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Author:Whitaker, Stephan 

Journal Article
The Evolution of Household Leverage during the Recovery

Recent research has shown that geographic areas that experienced greater household deleveraging during the recession also experienced relatively severe economic contractions and slower recoveries. This analysis explores geographic variations in household debt over the past recession and recovery. It fi nds that regions that had very high household leverage at the start of the recession have shifted back toward national norms, while the variation of leverage within metro areas has maintained steady relationships with neighborhood characteristics such as location,demographics, and the age of ...
Economic Commentary , Issue Sept

Journal Article
Are Millennials with Student Loans Upwardly Mobile?

Students have been amassing ever growing levels of debt to attend college. The situation has raised concerns about whether the debt is high enough that the benefits of borrowing?in terms of students? future socioeconomic outcomes?are compromised. This Commentary investigates relationships between student debt, mobility, and upward social mobility. The findings suggest that student debts have not become so burdensome that they undo the advantages of higher skills. However, the advantages enjoyed by heavily indebted millennial students relative to nonborrowers have declined substantially from ...
Economic Commentary , Issue Oct

Journal Article
Manufacturing or Degree-Intensive Labor Markets: Where Do the Children of Non-College Graduates Earn More Degrees?

Manufacturing employment has declined since the 1970s, while the number of jobs requiring a college degree has risen. The shift has reshaped the environment in which many young people grow up and pursue their educations, potentially affecting the level of education they attain. This analysis uses the National Longitudinal Surveys of Youth to investigate the relationship between industrial composition and the educational attainment of children whose parents have only a high school education or less. The results show that the educational attainment of these youths is correlated with their ...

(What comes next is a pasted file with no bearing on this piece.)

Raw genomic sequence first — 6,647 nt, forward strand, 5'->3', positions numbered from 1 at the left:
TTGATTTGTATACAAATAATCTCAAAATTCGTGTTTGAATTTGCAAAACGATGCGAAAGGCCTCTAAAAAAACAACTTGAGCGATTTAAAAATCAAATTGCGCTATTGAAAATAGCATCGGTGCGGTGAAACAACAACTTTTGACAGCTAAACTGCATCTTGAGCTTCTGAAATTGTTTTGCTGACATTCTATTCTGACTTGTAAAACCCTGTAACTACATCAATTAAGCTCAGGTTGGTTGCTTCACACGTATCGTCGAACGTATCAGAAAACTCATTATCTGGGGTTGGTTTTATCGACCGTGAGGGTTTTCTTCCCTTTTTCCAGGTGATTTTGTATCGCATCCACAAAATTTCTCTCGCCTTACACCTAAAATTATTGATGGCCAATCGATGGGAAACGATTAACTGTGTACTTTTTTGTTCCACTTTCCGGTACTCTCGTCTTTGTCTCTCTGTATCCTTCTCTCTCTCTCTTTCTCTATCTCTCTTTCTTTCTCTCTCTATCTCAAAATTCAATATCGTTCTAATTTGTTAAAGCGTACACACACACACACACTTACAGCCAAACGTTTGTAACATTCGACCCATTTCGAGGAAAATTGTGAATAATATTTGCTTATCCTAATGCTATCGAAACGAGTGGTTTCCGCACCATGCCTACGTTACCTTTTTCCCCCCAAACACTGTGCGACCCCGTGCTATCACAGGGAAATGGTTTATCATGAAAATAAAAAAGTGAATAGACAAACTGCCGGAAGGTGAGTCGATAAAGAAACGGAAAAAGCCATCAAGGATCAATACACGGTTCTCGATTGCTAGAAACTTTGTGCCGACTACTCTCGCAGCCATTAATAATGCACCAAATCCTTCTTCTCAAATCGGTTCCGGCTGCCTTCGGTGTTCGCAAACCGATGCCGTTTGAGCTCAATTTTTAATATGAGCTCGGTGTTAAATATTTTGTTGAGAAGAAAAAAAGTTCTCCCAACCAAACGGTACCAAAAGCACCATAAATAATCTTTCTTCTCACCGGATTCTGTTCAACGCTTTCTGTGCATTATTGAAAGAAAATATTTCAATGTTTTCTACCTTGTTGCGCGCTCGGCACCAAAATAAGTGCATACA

Economic Commentary , Issue October

Journal Article
Making financial markets safer for consumers: lessons from consumer goods markets and beyond

In the wake of the mortgage meltdown, policymakers are discussing how best to protect consumers in financial product markets.
Forefront , Issue Winter , Pages 8-13

Discussion Paper
A conference on consumer protection in financial product markets

A conference organized by the Federal Reserve Bank of Cleveland engendered an informative discussion of consumer protection in financial products markets. Anticipating significant changes in financial regulation, the conference asked the question, "How could regulators successfully protect consumers?" It intentionally looked beyond the existing institutions. The first of three panels discussed how consumers gather information and process it to make purchase decisions. Lessons learned from research on food labeling and shopping were discussed. Another panel examined the roles of ...
Policy Discussion Papers , Issue May

Other
Estimates of State and Local Government Revenue Losses from Pandemic Mitigation